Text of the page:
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  Is meditation always relaxing? Investigating cardiovascular activity and subjective experience during training of three types of meditation

Lumma, A.-L., Kok, B. E., & Singer, T. (2015). Is meditation always relaxing? Investigating cardiovascular activity and subjective experience during training of three types of meditation. Poster presented at 5th IMPRS NeuroCom Summer School, Leipzig, Germany.

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 Creators:
Lumma, Anna-Lena1, Author              
Kok, Bethany E.1, Author              
Singer, Tania1, Author              
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1Department Social Neuroscience, MPI for Human Cognitive and Brain Sciences, Max Planck Society, ou_634552              

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 Abstract: Meditation can be regarded as a kind of mental training, and may thus be linked to increased effort and physiological arousal. Such definition is in contrast to a widely held belief that meditation mainly leads to relaxation associated with lower effort and physiological arousal. However, effects of meditation on effort and physiological arousal may vary depending on the type of meditation, degree of mental effort, and amount of training. In the current study, we therefore assessed heart rate (HR), high-frequency heart rate variability (HF-HRV) and subjective ratings of effort and likeability during three types of meditation varying in their cognitive and attentional requirements, namely breathing meditation (BM), loving-kindness meditation (LKM) and observing-thoughts meditation (OTM). As part of a one-year longitudinal mental training study called the ReSource project, participants practiced each type of meditation exercise on a daily basis for 3 months. In line with our hypotheses, HR and effort were higher during LKM and OTM compared to BM. With training over time, HR and likeability increased, while HF-HRV and the subjective experience of effort decreased. The increase in HR and decrease in HF-HRV over time was stronger for LKM and OTM as compared to BM. The current study therefore suggests that core meditations aiming at improving compassion (LKM) and meta-cognitive skills (OTM) require effort and are associated with higher physiological arousal as compared to BM. Overall, these findings can be helpful in making more specific suggestions about which type of meditation is most adaptive for a given context and population.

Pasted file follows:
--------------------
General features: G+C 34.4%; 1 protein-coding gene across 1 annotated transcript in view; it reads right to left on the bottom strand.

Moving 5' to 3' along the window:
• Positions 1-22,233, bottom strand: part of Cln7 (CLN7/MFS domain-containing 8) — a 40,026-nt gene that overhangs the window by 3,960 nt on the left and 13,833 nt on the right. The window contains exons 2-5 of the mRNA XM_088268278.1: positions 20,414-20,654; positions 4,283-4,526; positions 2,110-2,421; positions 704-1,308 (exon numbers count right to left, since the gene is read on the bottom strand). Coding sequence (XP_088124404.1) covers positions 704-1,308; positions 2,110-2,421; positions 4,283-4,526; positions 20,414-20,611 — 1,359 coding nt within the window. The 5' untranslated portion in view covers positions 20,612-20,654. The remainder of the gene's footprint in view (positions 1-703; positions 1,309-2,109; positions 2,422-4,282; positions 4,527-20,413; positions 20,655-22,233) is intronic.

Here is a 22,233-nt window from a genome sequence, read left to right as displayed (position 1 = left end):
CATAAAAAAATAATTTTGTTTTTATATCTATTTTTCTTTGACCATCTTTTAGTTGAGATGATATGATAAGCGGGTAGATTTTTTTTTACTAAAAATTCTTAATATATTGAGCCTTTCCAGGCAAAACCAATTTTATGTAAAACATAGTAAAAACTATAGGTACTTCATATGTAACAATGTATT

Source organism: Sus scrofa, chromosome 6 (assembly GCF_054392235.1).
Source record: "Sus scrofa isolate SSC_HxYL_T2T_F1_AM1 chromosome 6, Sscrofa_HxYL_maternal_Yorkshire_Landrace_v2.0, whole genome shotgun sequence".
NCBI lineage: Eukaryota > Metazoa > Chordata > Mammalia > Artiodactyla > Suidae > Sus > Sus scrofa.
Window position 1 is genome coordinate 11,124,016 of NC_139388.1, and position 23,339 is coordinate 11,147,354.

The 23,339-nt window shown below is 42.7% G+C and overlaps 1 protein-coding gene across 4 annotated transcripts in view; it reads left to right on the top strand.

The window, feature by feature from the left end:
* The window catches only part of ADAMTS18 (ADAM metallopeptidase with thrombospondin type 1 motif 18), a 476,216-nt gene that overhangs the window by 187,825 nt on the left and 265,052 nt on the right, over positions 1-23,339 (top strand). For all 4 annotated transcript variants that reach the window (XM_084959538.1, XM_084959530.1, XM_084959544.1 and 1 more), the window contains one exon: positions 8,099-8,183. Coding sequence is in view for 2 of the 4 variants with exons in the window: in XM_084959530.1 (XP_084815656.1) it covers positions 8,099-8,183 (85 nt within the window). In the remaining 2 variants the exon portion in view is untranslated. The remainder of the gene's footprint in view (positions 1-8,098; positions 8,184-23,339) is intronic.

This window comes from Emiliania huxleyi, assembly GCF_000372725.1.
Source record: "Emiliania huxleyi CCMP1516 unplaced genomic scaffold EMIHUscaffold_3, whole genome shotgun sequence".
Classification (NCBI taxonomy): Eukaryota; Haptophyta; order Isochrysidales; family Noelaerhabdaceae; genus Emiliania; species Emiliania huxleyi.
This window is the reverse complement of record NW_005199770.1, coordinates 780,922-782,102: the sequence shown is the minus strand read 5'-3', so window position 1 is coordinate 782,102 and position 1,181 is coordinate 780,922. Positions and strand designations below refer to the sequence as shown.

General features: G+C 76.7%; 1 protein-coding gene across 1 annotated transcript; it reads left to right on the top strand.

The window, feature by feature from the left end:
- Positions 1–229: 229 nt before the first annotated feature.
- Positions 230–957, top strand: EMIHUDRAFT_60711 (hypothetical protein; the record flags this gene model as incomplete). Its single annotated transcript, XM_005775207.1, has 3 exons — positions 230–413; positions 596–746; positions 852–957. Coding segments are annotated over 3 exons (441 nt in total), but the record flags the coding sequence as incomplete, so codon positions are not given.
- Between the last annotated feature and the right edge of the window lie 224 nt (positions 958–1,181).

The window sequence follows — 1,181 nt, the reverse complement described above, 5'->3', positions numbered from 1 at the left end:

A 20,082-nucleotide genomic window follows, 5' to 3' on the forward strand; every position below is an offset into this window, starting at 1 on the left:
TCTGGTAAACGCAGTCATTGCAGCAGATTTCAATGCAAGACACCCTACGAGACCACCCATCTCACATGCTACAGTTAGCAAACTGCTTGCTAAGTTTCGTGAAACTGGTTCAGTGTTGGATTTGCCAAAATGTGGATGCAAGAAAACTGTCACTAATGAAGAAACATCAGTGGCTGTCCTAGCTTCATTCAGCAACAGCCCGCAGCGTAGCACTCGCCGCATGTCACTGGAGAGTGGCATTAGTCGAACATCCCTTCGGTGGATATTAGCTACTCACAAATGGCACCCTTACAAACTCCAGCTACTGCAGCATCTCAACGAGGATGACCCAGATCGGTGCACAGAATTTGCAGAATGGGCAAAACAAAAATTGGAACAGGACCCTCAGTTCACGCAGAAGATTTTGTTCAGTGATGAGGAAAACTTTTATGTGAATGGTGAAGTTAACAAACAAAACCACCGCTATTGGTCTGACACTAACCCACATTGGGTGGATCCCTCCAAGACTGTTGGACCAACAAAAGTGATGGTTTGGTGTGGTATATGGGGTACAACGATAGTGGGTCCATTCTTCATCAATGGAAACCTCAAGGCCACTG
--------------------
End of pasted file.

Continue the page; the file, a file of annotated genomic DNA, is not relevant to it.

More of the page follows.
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 Dates: 2015-07
 Publication Status: Not specified
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Title: 5th IMPRS NeuroCom Summer School
Place of Event: Leipzig, Germany
Start-/End Date: 2015-07-09 - 2015-07-11

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